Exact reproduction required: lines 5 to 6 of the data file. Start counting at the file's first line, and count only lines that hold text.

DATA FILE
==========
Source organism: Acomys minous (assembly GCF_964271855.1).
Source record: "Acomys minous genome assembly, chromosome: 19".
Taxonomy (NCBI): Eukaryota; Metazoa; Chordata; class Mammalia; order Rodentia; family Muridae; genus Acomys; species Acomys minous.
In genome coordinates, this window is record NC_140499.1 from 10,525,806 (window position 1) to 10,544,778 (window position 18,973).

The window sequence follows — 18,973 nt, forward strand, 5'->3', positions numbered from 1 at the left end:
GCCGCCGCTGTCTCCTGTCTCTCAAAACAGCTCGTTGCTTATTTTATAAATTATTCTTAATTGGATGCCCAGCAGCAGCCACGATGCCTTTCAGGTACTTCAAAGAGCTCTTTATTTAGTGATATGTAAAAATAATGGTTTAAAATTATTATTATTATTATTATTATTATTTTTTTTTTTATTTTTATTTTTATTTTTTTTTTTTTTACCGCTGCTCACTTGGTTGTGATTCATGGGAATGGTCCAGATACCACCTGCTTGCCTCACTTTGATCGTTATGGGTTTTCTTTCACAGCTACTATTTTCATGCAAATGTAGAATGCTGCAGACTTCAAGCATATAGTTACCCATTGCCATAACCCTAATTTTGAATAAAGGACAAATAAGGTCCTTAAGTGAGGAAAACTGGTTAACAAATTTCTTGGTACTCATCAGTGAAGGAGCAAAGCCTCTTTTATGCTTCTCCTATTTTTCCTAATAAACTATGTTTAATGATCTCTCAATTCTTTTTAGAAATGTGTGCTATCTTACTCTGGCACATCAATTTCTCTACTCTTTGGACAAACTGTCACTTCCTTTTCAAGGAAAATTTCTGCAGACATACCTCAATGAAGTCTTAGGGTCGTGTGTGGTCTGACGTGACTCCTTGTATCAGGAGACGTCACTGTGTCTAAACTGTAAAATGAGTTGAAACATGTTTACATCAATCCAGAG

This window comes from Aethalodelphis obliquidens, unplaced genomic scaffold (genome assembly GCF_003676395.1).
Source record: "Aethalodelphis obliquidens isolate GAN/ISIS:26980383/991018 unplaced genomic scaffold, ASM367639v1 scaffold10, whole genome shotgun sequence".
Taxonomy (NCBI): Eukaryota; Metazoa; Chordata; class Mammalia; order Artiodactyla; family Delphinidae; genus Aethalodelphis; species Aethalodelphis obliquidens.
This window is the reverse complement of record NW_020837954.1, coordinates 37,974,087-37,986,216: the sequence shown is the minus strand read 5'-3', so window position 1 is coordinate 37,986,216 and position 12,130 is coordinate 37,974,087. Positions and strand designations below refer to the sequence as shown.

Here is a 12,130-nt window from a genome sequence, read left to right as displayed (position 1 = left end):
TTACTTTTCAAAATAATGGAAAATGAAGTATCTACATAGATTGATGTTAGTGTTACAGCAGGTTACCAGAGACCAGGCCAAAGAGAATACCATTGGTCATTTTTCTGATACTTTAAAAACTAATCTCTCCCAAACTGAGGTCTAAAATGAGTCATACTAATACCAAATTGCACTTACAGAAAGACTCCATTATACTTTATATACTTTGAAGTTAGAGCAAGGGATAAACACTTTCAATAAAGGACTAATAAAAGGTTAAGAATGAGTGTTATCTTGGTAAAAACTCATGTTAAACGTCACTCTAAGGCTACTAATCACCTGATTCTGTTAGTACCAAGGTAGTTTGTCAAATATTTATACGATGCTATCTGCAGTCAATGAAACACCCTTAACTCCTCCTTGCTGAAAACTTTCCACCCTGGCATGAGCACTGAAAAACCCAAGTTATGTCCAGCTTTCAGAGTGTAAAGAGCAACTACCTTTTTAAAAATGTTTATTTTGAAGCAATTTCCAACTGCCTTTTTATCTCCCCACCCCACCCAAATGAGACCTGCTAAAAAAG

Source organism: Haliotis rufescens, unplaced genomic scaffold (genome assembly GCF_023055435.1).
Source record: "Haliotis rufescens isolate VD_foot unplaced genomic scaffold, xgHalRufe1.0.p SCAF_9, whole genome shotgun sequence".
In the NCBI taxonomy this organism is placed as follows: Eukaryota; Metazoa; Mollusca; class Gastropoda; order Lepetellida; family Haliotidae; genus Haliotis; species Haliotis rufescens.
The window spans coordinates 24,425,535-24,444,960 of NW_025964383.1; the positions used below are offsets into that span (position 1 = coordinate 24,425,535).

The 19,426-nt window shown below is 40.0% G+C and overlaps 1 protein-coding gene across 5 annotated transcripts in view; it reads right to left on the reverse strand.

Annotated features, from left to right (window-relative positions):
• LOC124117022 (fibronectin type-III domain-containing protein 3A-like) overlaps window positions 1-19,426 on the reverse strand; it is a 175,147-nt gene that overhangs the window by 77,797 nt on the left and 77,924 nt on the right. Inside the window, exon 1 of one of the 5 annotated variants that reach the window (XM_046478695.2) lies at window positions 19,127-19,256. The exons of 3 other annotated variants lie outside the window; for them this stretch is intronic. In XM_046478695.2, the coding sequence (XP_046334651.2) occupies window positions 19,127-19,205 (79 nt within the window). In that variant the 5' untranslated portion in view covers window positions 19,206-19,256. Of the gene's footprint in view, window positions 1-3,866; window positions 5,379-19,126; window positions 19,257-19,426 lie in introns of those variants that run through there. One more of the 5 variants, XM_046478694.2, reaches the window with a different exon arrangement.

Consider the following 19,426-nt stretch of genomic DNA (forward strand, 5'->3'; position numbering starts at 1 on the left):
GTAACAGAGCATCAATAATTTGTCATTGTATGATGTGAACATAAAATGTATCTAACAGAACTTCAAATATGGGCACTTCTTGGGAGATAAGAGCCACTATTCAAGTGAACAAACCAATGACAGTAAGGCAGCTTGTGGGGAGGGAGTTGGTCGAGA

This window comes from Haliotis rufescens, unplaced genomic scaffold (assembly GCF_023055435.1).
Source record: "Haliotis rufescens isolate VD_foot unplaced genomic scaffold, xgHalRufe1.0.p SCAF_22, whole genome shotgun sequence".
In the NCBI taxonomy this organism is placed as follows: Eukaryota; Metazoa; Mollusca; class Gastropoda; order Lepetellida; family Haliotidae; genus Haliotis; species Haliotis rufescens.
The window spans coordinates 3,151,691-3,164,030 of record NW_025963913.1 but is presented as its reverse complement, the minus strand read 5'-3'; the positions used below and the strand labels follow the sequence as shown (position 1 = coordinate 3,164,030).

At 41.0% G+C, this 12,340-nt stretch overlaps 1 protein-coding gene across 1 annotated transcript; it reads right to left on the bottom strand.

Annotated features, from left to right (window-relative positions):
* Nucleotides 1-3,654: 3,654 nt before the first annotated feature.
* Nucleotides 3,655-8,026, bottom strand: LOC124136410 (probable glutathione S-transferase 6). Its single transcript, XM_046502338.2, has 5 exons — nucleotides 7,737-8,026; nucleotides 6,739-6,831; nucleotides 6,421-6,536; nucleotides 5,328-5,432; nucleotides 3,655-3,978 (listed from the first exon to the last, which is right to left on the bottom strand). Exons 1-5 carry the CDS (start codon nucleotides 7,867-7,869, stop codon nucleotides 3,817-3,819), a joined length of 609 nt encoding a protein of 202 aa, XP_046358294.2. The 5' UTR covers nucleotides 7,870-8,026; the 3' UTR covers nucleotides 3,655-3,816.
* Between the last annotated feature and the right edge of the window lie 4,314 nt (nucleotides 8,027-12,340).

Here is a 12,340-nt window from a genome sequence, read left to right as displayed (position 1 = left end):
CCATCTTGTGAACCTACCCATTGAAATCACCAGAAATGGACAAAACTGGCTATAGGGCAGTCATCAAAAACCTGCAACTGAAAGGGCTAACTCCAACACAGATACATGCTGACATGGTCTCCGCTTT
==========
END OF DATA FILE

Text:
The window sequence follows — 18,973 nt, forward strand, 5'->3', positions numbered from 1 at the left end:
GCCGCCGCTGTCTCCTGTCTCTCAAAACAGCTCGTTGCTTATTTTATAAATTATTCTTAATTGGATGCCCAGCAGCAGCCACGATGCCTTTCAGGTACTTCAAAGAGCTCTTTATTTAGTGATATGTAAAAATAATGGTTTAAAATTATTATTATTATTATTATTATTATTTTTTTTTTTATTTTTATTTTTATTTTTTTTTTTTTTACCGCTGCTCACTTGGTTGTGATTCATGGGAATGGTCCAGATACCACCTGCTTGCCTCACTTTGATCGTTATGGGTTTTCTTTCACAGCTACTATTTTCATGCAAATGTAGAATGCTGCAGACTTCAAGCATATAGTTACCCATTGCCATAACCCTAATTTTGAATAAAGGACAAATAAGGTCCTTAAGTGAGGAAAACTGGTTAACAAATTTCTTGGTACTCATCAGTGAAGGAGCAAAGCCTCTTTTATGCTTCTCCTATTTTTCCTAATAAACTATGTTTAATGATCTCTCAATTCTTTTTAGAAATGTGTGCTATCTTACTCTGGCACATCAATTTCTCTACTCTTTGGACAAACTGTCACTTCCTTTTCAAGGAAAATTTCTGCAGACATACCTCAATGAAGTCTTAGGGTCGTGTGTGGTCTGACGTGACTCCTTGTATCAGGAGACGTCACTGTGTCTAAACTGTAAAATGAGTTGAAACATGTTTACATCAATCCAGAG